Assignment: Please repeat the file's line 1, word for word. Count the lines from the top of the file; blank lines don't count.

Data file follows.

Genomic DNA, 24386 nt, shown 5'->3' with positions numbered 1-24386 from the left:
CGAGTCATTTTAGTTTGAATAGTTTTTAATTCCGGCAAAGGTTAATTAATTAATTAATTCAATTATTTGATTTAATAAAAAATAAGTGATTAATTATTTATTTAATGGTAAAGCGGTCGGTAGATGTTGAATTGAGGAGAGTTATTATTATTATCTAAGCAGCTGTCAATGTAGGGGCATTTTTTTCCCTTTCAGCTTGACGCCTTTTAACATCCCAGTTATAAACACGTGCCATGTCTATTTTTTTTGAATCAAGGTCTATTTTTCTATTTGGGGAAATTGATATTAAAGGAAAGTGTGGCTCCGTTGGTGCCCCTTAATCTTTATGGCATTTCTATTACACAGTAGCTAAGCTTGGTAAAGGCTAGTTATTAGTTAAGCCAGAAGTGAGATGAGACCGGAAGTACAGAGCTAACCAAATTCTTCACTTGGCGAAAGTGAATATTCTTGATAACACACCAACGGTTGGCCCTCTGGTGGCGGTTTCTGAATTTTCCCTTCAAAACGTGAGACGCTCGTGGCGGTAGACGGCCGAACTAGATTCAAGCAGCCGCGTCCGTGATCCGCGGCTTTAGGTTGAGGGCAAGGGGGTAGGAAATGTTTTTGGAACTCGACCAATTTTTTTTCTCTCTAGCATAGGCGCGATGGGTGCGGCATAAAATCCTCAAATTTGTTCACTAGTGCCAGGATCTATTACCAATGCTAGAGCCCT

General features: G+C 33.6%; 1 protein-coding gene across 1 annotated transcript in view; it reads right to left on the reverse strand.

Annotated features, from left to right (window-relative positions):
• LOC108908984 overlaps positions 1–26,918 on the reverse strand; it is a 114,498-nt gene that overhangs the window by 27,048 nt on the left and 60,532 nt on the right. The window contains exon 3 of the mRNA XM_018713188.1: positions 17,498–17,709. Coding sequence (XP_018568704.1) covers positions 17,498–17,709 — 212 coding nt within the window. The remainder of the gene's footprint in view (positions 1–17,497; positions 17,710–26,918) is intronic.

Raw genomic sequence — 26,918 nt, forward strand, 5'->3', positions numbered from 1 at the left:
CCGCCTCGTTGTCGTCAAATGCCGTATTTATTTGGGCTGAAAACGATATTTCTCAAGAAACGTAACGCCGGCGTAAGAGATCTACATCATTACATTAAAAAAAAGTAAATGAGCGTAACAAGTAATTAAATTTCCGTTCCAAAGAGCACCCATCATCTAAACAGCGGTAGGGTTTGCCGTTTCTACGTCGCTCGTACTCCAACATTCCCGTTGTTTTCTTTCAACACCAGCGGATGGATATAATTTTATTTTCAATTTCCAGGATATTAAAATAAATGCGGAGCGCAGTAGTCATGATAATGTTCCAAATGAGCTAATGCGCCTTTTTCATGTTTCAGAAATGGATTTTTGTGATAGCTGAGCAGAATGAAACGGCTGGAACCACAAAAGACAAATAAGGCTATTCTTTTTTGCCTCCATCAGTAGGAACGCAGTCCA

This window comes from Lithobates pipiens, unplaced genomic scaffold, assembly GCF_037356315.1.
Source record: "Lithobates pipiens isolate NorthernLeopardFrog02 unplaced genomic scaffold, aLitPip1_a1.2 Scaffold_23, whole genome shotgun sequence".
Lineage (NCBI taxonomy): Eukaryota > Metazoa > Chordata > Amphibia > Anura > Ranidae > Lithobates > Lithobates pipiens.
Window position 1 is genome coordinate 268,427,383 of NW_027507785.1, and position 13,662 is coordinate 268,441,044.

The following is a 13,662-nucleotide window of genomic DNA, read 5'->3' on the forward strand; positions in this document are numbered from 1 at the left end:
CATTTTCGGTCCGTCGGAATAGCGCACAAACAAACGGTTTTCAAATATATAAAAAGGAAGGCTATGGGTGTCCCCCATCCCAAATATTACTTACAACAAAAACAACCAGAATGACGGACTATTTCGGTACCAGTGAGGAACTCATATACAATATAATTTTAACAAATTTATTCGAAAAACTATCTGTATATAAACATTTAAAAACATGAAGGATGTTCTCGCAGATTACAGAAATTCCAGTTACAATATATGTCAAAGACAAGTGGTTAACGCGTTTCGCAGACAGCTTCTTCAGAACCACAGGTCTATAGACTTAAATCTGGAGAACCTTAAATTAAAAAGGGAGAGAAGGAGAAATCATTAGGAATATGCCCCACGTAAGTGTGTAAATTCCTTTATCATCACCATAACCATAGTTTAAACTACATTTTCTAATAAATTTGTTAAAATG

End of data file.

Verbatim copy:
Genomic DNA, 24386 nt, shown 5'->3' with positions numbered 1-24386 from the left: